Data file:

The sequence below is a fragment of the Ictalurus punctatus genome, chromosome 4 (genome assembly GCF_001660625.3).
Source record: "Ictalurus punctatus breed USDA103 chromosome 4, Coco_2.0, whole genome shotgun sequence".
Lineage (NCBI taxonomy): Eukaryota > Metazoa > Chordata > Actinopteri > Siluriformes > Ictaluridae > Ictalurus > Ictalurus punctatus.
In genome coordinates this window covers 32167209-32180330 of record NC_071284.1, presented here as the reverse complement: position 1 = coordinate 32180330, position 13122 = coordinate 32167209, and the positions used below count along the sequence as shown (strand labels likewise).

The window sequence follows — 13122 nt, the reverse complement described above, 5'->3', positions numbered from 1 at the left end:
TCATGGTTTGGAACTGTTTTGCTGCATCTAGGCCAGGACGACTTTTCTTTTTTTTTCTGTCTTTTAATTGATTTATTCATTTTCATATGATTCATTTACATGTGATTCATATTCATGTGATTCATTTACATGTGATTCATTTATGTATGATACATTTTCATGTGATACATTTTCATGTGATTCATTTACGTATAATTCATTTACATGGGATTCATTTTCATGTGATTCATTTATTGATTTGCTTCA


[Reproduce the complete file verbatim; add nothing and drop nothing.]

The sequence below is a fragment of the Ictalurus punctatus genome, chromosome 4 (genome assembly GCF_001660625.3).
Source record: "Ictalurus punctatus breed USDA103 chromosome 4, Coco_2.0, whole genome shotgun sequence".
Lineage (NCBI taxonomy): Eukaryota > Metazoa > Chordata > Actinopteri > Siluriformes > Ictaluridae > Ictalurus > Ictalurus punctatus.
In genome coordinates this window covers 32167209-32180330 of record NC_071284.1, presented here as the reverse complement: position 1 = coordinate 32180330, position 13122 = coordinate 32167209, and the positions used below count along the sequence as shown (strand labels likewise).

The window sequence follows — 13122 nt, the reverse complement described above, 5'->3', positions numbered from 1 at the left end:
TCATGGTTTGGAACTGTTTTGCTGCATCTAGGCCAGGACGACTTTTCTTTTTTTTTCTGTCTTTTAATTGATTTATTCATTTTCATATGATTCATTTACATGTGATTCATATTCATGTGATTCATTTACATGTGATTCATTTATGTATGATACATTTTCATGTGATACATTTTCATGTGATTCATTTACGTATAATTCATTTACATGGGATTCATTTTCATGTGATTCATTTATTGATTTGCTTCA